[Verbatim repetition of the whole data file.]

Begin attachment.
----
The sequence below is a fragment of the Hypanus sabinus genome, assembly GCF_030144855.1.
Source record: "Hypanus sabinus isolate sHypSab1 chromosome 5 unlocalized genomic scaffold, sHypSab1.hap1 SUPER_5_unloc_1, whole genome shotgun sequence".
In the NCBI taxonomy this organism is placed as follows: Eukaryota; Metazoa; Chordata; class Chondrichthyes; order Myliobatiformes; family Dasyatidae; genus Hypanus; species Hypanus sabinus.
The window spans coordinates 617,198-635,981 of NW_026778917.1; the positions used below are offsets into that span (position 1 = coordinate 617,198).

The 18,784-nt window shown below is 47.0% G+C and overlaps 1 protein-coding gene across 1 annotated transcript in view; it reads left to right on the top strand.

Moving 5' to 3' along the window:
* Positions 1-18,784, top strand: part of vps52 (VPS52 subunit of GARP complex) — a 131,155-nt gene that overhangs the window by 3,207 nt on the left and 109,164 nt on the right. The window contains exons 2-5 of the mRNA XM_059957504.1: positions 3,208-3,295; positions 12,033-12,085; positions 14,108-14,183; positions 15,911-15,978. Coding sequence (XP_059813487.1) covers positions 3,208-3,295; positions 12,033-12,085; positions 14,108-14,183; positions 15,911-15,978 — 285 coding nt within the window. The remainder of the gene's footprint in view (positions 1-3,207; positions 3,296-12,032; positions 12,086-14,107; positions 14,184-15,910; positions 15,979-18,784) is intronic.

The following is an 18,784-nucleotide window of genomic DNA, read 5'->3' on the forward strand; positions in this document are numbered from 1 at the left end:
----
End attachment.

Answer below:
The sequence below is a fragment of the Hypanus sabinus genome, assembly GCF_030144855.1.
Source record: "Hypanus sabinus isolate sHypSab1 chromosome 5 unlocalized genomic scaffold, sHypSab1.hap1 SUPER_5_unloc_1, whole genome shotgun sequence".
In the NCBI taxonomy this organism is placed as follows: Eukaryota; Metazoa; Chordata; class Chondrichthyes; order Myliobatiformes; family Dasyatidae; genus Hypanus; species Hypanus sabinus.
The window spans coordinates 617,198-635,981 of NW_026778917.1; the positions used below are offsets into that span (position 1 = coordinate 617,198).

The 18,784-nt window shown below is 47.0% G+C and overlaps 1 protein-coding gene across 1 annotated transcript in view; it reads left to right on the top strand.

Moving 5' to 3' along the window:
* Positions 1-18,784, top strand: part of vps52 (VPS52 subunit of GARP complex) — a 131,155-nt gene that overhangs the window by 3,207 nt on the left and 109,164 nt on the right. The window contains exons 2-5 of the mRNA XM_059957504.1: positions 3,208-3,295; positions 12,033-12,085; positions 14,108-14,183; positions 15,911-15,978. Coding sequence (XP_059813487.1) covers positions 3,208-3,295; positions 12,033-12,085; positions 14,108-14,183; positions 15,911-15,978 — 285 coding nt within the window. The remainder of the gene's footprint in view (positions 1-3,207; positions 3,296-12,032; positions 12,086-14,107; positions 14,184-15,910; positions 15,979-18,784) is intronic.

The following is an 18,784-nucleotide window of genomic DNA, read 5'->3' on the forward strand; positions in this document are numbered from 1 at the left end: